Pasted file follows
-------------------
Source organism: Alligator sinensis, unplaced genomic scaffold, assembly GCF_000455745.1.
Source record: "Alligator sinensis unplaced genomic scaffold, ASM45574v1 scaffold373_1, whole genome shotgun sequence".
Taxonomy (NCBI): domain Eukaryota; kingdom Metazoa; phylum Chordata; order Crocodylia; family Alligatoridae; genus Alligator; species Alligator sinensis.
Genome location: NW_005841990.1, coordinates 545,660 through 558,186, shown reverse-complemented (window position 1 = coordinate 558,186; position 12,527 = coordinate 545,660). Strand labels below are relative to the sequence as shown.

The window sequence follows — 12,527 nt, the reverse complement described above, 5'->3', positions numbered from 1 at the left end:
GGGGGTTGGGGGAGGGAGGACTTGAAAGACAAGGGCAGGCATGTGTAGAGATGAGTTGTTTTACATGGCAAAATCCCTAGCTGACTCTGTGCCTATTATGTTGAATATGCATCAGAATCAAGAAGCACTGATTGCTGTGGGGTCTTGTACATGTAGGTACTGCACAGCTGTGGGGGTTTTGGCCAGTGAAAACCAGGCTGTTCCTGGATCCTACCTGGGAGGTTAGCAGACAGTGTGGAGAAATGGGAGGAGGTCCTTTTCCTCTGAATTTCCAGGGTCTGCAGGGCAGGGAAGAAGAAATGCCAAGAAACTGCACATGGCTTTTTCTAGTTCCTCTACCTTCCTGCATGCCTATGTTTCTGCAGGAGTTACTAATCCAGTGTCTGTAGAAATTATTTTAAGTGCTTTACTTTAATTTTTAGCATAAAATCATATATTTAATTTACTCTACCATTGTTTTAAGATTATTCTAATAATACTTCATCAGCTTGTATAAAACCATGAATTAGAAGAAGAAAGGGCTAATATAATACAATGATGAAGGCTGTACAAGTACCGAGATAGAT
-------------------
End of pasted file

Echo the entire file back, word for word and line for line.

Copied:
Source organism: Alligator sinensis, unplaced genomic scaffold, assembly GCF_000455745.1.
Source record: "Alligator sinensis unplaced genomic scaffold, ASM45574v1 scaffold373_1, whole genome shotgun sequence".
Taxonomy (NCBI): domain Eukaryota; kingdom Metazoa; phylum Chordata; order Crocodylia; family Alligatoridae; genus Alligator; species Alligator sinensis.
Genome location: NW_005841990.1, coordinates 545,660 through 558,186, shown reverse-complemented (window position 1 = coordinate 558,186; position 12,527 = coordinate 545,660). Strand labels below are relative to the sequence as shown.

The window sequence follows — 12,527 nt, the reverse complement described above, 5'->3', positions numbered from 1 at the left end:
GGGGGTTGGGGGAGGGAGGACTTGAAAGACAAGGGCAGGCATGTGTAGAGATGAGTTGTTTTACATGGCAAAATCCCTAGCTGACTCTGTGCCTATTATGTTGAATATGCATCAGAATCAAGAAGCACTGATTGCTGTGGGGTCTTGTACATGTAGGTACTGCACAGCTGTGGGGGTTTTGGCCAGTGAAAACCAGGCTGTTCCTGGATCCTACCTGGGAGGTTAGCAGACAGTGTGGAGAAATGGGAGGAGGTCCTTTTCCTCTGAATTTCCAGGGTCTGCAGGGCAGGGAAGAAGAAATGCCAAGAAACTGCACATGGCTTTTTCTAGTTCCTCTACCTTCCTGCATGCCTATGTTTCTGCAGGAGTTACTAATCCAGTGTCTGTAGAAATTATTTTAAGTGCTTTACTTTAATTTTTAGCATAAAATCATATATTTAATTTACTCTACCATTGTTTTAAGATTATTCTAATAATACTTCATCAGCTTGTATAAAACCATGAATTAGAAGAAGAAAGGGCTAATATAATACAATGATGAAGGCTGTACAAGTACCGAGATAGAT